Dartmouth Second College Land Grant

Nested in the crown of New Hampshire, the Dartmouth Second College Grant is a testament to the power of ecological forestry in a hardy landscape. Two lucky foresters, Forest Stewards Guild members Kevin Evans and Riley Patry, are the latest forest managers in the property’s more than 200-year history. Their work demonstrates the principles of forest stewardship and made the Grant a natural fit for the Forest Stewards Guild’s Model Forest designation. 

The Grant’s 27,000 acres have been harvested since 1828 and have been under the care of professional foresters since 1905. The land is rich in biological diversity, and the Dartmouth community has utilized the Grant for research, education, remote recreational activities, and timber production. The vision is that “management of the Second College Grant will be a model of environmentally sound private land stewardship, reflective of the ecology, landscape, and culture of the northern forests of New Hampshire and New England.” 

This heavily timbered land drew the attention of local timber companies, culminating in an 1899 theft of over 11 million feet of timber. The college needed a forester, and Phillip Ayres was hired to steward the land. Under Ayres’ tenure, a camp and a farm were built, and later, a spruce budworm epidemic led to heavy salvage cutting and profits. In 1947, Robert Monahan became the second College Forester. His chief legacy was the multiple-use philosophy; additional cabins were built, and hiking and fishing became popular, all while harvesting millions of board feet of valuable hardwoods. In 1967, Seven Islands Land Company was contracted to develop a long-range plan, which included deer yard management. In 1987, following challenges posed by another spruce budworm outbreak, Edward Witt was hired as the third College Forester. Mr. Witt fulfilled the Seven Islands goal of improving “the quality of the residual forest by cutting as much low-quality timber as possible.”  

In 1993, Kevin Evans was hired, and in the same year, the State of New Hampshire recognized the Second College Grant for its long-term quality management and entered into a formal agreement to protect and enhance wildlife habitat. Under Kevin’s leadership, Dartmouth College Woodlands completed a massive inventory, introduced GIS and a permanent plot system, and established a system of annual wildlife population surveys. Riley Patry, a wildlife biologist and forester, joined the Dartmouth College Woodlands staff in 2012.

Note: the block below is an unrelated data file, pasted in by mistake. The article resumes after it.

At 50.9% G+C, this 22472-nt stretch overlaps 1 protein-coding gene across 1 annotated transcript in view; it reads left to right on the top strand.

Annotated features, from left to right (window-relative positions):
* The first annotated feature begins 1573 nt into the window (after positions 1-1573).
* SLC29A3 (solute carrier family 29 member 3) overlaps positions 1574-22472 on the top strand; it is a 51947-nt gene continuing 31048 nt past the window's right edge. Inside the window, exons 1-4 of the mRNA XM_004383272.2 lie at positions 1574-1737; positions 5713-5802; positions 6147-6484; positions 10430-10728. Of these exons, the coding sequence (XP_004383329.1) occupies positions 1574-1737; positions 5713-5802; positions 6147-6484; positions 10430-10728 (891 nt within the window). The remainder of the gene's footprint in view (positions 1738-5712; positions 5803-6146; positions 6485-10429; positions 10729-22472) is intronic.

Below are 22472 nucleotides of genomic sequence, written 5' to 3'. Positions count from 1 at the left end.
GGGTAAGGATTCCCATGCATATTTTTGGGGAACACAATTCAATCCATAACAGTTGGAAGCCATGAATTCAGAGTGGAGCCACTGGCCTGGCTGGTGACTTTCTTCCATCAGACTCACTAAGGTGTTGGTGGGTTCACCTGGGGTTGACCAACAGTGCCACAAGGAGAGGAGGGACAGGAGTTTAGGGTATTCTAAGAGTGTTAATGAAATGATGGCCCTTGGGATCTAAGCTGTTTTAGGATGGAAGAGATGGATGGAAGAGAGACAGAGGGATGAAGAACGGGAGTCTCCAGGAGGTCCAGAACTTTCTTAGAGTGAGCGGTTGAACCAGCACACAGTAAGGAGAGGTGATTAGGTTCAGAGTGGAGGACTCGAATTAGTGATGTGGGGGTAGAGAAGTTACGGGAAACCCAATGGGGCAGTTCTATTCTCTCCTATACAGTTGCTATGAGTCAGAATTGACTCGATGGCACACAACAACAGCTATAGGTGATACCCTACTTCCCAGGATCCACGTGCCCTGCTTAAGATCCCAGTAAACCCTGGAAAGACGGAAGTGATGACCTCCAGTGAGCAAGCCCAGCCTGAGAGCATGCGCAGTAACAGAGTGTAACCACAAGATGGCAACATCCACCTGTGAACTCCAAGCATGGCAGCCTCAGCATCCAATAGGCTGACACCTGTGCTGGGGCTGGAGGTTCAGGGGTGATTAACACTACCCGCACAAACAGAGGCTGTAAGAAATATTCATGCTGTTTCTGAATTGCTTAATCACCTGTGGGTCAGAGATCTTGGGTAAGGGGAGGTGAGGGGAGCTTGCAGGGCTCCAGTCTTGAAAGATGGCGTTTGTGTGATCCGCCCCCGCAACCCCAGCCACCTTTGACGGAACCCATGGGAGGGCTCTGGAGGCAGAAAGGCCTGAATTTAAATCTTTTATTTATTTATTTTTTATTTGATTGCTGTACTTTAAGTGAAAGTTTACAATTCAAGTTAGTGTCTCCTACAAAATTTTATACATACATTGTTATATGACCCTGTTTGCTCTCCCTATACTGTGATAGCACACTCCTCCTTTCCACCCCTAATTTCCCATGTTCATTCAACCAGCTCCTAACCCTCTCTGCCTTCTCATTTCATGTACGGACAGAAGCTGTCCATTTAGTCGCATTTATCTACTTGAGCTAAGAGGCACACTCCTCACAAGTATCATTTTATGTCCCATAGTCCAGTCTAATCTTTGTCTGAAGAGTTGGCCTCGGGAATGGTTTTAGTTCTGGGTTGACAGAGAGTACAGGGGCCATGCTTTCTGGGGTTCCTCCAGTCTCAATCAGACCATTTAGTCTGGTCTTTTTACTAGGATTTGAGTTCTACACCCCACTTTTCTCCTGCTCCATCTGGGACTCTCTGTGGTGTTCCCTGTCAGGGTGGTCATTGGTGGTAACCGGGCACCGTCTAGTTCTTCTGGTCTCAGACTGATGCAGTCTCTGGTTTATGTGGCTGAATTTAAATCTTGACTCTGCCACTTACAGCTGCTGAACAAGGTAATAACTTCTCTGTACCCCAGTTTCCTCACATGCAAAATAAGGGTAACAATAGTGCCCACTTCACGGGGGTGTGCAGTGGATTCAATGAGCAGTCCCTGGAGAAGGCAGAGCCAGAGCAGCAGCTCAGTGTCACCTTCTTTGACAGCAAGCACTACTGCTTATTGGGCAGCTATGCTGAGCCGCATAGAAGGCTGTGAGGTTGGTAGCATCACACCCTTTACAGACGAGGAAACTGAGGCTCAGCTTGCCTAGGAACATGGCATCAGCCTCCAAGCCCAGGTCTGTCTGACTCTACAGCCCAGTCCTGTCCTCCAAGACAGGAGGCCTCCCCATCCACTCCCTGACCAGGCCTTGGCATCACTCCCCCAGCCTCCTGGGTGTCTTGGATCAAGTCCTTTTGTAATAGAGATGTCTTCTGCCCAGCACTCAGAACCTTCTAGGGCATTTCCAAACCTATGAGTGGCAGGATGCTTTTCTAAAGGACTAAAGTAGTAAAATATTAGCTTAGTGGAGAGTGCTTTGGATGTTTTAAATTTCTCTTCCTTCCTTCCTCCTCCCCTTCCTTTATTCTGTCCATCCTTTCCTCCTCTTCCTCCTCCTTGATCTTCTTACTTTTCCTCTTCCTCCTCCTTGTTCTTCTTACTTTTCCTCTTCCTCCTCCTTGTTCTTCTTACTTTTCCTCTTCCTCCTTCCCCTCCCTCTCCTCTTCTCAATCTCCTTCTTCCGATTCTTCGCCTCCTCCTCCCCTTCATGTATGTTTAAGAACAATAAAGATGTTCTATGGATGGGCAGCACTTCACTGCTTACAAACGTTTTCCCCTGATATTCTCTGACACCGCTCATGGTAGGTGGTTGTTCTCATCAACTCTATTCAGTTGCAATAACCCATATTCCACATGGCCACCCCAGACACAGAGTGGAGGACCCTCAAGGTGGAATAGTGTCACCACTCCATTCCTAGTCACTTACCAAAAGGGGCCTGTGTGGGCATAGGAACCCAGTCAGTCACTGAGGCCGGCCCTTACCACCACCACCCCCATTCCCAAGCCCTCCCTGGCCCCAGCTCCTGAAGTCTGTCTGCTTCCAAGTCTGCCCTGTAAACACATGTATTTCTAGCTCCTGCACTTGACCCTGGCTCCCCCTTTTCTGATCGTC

Today, the Dartmouth Second College Land Grant sports an excellent road system that facilitates access to hunting, fishing, biking, skiing, snowshoeing, as well as research and harvesting sites. Populations of grouse, woodcock, songbirds, and wood turtles are continuously monitored. Most recently, the Grant has been designated as a Northern Hardwood research site for the Adaptive Silviculture for Climate Change network. This designation, along with the Forest Stewards Guild Model Forest designation, will help elevate the Grant’s role as a teaching and demonstration forest. 

Kevin’s and Riley’s work in the Dartmouth Second College Land Grant embodies the Forest Stewards Guild’s mission, principles, and practices. To learn more, please visit the Grant’s Model Forest page on the Guild website. You can also try to reach Kevin and Riley at the Dartmouth College Woodlands office at (603) 449-2049, but very likely, they’ll be out in the woods.